Quotes about the Artist
“Suddenly I felt the tremor that a new work of art, the artistic expression of a new individuality, causes in one. The signature… was unknown to me… “Blashki?” I asked myself aloud. “Full of promise, this work!” …
I thought of Stendhal’s definition of art as “a promise of happiness”, and that the landscape in front of me was full of achievement. I think that the artist, with the definite and limited art of the painter, has enclosed in a frame the perfume of a thought, the breath of a song. He has a native tenderness, the instinct of line, familiarity with poets…”
Henri Pene du BoisArt critic for New York American, 1902
“M. E. Blashki came originally from Australia… His three small landscapes are the deep expression of a somber questioning mind, and in colour they are as rich as gems. There is a quality of heavy velvet in his work that can almost be felt with the hand, and signs of that fertile intimacy with life that will result in some achievement.”
Unknown writerNew York "Town Topics", April 2, 1902
“He has a marked feeling for wood interiors. He loves trees and lovingly delineates them. Without pictorial rhetoric he has expressed a Virgilian calm in the clumps of trees, the unobtrusive vegetation and the immemorial rocks he chooses to depict… He recalls Corot in his feathery leafage and cool skies… His tones are delicate and suggestive…”
James HunekerArt critic for "The Sun " New York , December 10, 1907
“Mr Evergood expresses his own feeling, particularly with regard to colour. His reaction to blue tones is particularly strong. He is a positive colourist first and a student of line afterwards. For instance, his cows are not distinct placid animals, but soft blurs of brown, red and yellow, with green and blue tones, suggesting trees and sky in a curious flecked effect. Nevertheless, one feels, somehow, the rustic placidity of the scene.”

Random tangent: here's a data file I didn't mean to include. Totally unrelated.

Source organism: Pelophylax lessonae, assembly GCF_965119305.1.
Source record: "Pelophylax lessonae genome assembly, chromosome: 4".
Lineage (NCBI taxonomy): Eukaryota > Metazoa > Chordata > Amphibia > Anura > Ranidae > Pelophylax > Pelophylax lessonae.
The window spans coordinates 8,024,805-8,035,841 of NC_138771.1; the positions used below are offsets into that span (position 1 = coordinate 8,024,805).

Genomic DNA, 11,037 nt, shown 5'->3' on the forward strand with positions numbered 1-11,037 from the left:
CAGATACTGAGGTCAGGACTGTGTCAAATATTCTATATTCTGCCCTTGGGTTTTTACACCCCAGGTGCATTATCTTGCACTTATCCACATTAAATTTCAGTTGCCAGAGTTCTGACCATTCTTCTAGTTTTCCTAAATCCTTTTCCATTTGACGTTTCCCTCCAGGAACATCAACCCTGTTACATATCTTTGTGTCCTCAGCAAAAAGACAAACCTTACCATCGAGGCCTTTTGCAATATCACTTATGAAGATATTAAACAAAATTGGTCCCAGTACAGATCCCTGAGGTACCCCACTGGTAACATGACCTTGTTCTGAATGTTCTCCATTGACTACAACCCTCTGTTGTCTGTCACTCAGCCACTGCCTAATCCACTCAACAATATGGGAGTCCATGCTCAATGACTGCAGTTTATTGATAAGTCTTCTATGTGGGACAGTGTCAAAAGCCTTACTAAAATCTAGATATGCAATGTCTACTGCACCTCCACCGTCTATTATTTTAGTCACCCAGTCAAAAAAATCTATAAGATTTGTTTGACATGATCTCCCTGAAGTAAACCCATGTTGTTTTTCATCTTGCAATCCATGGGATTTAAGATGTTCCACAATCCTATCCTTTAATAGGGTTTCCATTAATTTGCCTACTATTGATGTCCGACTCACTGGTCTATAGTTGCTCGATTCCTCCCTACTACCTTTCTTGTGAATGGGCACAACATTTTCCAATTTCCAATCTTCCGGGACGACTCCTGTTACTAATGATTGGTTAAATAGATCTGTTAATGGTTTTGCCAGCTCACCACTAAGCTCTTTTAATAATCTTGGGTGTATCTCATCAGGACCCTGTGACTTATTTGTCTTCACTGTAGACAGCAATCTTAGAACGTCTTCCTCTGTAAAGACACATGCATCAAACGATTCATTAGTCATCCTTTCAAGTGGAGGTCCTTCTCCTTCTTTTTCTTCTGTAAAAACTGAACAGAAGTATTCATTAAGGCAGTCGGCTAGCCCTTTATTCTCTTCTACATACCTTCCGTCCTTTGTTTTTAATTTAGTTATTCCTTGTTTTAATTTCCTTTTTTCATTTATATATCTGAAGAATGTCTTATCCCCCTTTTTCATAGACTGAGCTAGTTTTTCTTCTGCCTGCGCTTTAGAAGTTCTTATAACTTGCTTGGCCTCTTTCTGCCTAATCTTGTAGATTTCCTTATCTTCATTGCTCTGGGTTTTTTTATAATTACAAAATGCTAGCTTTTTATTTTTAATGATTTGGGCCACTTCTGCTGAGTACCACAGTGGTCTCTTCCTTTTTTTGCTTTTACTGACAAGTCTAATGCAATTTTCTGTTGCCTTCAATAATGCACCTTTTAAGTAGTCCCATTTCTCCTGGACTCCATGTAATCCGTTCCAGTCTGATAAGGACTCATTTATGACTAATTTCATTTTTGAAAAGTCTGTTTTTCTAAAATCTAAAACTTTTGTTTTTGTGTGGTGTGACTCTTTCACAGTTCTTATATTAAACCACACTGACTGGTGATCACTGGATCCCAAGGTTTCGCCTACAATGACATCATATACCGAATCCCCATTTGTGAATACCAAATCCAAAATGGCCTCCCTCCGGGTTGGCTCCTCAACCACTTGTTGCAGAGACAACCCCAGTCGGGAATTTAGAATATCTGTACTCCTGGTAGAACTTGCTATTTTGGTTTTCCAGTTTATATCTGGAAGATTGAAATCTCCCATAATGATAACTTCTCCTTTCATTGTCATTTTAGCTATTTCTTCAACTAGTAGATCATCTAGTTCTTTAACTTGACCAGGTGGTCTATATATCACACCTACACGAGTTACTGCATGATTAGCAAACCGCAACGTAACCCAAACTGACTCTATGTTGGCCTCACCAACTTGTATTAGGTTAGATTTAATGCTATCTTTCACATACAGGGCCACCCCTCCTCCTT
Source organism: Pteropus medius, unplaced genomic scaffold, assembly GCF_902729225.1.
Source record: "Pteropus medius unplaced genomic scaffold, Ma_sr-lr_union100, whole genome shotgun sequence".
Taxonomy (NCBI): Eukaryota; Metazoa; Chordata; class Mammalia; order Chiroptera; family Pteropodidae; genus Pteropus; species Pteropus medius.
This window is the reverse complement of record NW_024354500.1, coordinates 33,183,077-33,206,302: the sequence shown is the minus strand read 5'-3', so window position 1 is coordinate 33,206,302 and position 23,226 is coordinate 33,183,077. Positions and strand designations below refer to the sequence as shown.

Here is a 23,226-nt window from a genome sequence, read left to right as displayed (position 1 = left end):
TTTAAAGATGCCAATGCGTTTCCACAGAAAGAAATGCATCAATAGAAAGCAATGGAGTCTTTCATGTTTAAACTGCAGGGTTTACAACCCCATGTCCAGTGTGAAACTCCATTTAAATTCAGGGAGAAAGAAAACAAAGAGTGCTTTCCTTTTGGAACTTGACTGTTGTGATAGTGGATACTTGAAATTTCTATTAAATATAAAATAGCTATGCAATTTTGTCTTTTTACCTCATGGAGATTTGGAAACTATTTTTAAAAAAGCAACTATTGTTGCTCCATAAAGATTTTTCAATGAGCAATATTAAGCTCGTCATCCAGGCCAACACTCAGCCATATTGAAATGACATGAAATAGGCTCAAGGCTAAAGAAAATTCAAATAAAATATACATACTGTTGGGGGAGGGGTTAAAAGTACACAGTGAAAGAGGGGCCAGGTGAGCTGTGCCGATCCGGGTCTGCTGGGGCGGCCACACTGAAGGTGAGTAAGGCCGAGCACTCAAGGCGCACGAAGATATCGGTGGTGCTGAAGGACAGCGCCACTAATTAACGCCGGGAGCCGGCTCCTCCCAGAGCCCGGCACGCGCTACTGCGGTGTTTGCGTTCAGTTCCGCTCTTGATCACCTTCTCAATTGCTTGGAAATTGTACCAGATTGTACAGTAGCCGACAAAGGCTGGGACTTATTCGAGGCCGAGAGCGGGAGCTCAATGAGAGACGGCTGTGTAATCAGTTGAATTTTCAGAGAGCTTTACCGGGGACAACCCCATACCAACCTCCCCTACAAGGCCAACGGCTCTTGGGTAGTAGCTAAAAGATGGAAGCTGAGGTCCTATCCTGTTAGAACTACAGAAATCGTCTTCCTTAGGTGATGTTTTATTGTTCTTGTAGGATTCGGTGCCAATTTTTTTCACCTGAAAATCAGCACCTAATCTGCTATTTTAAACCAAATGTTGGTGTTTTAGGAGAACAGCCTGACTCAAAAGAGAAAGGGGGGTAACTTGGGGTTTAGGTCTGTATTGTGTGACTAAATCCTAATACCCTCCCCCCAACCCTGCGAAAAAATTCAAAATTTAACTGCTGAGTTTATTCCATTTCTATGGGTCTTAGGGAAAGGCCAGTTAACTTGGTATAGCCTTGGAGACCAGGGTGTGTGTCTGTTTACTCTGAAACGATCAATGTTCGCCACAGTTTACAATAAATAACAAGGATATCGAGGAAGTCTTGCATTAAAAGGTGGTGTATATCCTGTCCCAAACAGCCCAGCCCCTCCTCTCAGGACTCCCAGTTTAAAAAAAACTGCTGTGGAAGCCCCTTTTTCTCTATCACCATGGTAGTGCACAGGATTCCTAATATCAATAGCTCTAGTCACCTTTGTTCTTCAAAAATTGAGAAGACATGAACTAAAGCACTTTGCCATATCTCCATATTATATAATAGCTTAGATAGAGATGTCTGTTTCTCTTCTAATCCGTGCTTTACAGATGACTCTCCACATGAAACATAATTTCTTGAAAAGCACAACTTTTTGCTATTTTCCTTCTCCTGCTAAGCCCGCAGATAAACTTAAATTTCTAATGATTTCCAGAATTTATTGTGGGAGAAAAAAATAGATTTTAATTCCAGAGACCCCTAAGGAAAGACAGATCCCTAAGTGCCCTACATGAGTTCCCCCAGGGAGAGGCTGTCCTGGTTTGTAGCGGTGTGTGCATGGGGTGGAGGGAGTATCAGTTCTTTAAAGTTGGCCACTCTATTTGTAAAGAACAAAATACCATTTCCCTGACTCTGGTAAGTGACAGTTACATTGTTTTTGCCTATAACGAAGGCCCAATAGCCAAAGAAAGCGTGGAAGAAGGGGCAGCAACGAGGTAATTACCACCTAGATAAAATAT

Unnamed art criticBrisbane daily paper, February 1932
“There is, for example, a richness of tone in Mr Evergood’s work that is rare in Australian landscape painting… (He) has a deep sense of the chaotic, extravagant quality of nature. His landscapes and flower pieces have been planned with the utmost precision before he has begun to set them down. The execution has been done swiftly, the paint being thickly impasted with the palette knife. The handling is loose and sensitive and there is an orchestral use of colour.”
Gavin LongArt critic for the Sydney Morning Herald, writing here for "Art in Australia", April 15th, 1933 p.19
“Miles Evergood was an Impressionist in the very real sense of the term… Phillips Fox and Ambrose Patterson were the only true exponents of that theory who preceded him… His colour throughout is opulent and refined. Some passages of rare sensibility and some unexpected colour chords are especially delightful.”
George BellArt critic in "The Sun" Melbourne, May 6th, 1940
How could we get to see the adult works of the students of McCubbin and Hall all together? That would be a fascinating significant exhibition. Many of them had professional success. Some remained overseas. How could we see their works here?
I am thinking of Victor Cobb and Leon Pole, maybe Ambrose Patterson the printmaker. This beautiful bio of Evergood has surely awakened some creative thoughts of his times and contemporaries.